To begin the printing process, each shirt is loaded onto the press and smoothed out by hand so there are no wrinkles. The screen printer then should pull the screen down and, with his dominant hand, flood the screen with ink; all in one motion. This fills the stencil with ink, a crucial step in achieving a good print. Completely coat the image with a thin, even deposit, but don’t push ink through the screen.

Ink viscosity is important to how you will print. Any printer will tell you smoother, creamier ink is better. While there are plenty of additives you can stir into the ink to keep it creamy, just simply stirring it in the bucket or working it with the pallet knife on the screen for a few moments will work wonders for your print stroke.

Once the screen is down and the ink floods it, pull the squeegee and shear the ink from the screen onto the shirt. The lower the angle of your squeegee, the more force you will give to the procedure and more ink will go through the mesh. Ideally, you want a sharp 70- or 80-degree angle. Press hard through the stroke and concentrate on making a clean, balanced, smooth motion.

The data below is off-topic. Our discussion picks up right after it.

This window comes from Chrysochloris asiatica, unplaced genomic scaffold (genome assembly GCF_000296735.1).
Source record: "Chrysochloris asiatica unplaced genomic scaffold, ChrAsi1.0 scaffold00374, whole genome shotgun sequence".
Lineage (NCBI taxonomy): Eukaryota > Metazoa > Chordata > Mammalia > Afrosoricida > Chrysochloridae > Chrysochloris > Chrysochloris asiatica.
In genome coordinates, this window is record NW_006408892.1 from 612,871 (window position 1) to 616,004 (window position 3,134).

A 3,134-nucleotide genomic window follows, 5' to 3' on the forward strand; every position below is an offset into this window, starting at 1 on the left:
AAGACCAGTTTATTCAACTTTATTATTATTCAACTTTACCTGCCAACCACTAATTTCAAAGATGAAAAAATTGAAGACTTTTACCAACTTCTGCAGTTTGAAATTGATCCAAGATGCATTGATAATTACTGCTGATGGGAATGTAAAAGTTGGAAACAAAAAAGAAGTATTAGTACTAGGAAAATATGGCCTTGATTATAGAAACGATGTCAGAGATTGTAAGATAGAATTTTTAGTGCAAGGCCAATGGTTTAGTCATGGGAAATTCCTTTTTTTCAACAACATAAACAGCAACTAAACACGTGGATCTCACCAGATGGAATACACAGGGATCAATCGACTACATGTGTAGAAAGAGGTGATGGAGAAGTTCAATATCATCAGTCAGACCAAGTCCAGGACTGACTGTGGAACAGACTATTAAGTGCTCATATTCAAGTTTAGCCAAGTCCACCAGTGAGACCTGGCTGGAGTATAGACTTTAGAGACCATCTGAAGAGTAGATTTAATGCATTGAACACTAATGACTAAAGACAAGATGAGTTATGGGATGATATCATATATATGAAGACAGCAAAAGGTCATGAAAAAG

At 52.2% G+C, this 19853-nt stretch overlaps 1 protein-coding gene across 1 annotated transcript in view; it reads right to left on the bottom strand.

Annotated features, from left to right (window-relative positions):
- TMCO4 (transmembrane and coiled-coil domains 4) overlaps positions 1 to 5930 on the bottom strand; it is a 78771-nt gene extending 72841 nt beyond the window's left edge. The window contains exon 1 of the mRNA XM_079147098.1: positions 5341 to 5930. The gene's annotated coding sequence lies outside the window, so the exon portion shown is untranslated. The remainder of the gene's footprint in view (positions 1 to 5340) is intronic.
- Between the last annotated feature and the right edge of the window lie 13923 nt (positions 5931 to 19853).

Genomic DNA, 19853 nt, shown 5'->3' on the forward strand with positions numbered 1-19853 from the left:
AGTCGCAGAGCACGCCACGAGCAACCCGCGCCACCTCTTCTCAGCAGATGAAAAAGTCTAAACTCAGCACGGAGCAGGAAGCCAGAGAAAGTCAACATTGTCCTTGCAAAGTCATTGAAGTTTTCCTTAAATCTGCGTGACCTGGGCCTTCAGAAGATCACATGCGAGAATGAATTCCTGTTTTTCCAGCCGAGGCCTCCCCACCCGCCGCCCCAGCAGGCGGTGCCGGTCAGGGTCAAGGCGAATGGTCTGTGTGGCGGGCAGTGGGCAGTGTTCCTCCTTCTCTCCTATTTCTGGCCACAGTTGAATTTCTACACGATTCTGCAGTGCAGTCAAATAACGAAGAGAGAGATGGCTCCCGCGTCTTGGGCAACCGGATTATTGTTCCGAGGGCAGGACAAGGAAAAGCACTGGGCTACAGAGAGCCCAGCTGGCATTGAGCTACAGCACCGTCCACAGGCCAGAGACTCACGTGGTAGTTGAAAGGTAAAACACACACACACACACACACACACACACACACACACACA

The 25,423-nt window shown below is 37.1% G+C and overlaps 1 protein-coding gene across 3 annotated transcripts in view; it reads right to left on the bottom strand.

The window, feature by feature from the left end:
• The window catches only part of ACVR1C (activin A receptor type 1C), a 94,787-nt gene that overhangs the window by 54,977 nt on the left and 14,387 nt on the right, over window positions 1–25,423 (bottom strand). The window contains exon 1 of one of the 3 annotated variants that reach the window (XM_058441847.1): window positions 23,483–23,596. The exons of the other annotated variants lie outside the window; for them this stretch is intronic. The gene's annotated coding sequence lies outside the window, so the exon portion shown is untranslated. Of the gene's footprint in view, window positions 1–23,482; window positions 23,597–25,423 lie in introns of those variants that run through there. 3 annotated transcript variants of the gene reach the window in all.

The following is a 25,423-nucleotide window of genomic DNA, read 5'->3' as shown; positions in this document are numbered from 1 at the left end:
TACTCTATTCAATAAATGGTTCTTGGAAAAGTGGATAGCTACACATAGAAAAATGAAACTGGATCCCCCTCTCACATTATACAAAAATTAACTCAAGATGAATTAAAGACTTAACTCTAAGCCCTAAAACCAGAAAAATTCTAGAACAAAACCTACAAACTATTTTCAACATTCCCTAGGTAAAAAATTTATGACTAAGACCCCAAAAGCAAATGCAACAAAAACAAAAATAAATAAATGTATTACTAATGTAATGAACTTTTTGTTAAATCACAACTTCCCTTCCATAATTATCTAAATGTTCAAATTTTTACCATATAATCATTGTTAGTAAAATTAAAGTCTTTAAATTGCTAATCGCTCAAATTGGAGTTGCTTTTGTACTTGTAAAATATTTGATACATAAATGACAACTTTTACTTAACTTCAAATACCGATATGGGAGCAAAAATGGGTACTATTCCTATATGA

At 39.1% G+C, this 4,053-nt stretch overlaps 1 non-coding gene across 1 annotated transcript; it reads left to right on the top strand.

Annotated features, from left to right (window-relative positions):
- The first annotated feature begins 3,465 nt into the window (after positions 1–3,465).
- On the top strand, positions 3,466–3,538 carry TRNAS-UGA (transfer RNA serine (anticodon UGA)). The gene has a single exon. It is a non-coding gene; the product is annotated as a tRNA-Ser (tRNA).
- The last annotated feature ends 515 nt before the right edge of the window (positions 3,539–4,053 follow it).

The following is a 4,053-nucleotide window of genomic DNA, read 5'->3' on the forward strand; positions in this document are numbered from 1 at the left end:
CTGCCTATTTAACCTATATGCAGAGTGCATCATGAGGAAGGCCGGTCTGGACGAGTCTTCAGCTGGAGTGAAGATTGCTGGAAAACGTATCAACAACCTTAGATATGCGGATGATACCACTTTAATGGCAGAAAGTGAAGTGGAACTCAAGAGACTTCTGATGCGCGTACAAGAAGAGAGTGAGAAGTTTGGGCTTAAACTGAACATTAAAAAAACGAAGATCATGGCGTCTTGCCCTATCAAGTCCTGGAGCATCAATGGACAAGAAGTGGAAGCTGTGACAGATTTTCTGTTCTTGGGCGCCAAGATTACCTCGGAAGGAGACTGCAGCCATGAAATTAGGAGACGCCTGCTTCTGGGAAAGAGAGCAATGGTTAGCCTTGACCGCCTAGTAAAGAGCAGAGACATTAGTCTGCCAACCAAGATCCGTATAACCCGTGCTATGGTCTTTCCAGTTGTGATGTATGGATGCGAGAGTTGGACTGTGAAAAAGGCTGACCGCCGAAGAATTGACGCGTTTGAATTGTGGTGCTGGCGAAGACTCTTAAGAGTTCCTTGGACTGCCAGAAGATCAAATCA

The result should be a nice clean print that lays flat on the shirt and covers all areas evenly. The key to becoming a great manual printer is developing a print stroke that it smooth and efficient. Too much pressure with one hand or the other can produce sloppy ink deposits on the dominant pressure side. Insufficient pressure, however, can produce too light of a print that shows the grain of the shirt in the print areas. If the squeegee angle is too low or high, there will be too much or not enough ink transfer. Like anything, practice makes perfect.

There currently is a lot of debate about whether it’s better to pull or to push the squeegee. Do whatever is comfortable for you. Regardless of your preferred method, you have to only do it that way when printing. You can’t switch it up in the middle of a job, as that will lead to misprints and probably a mess.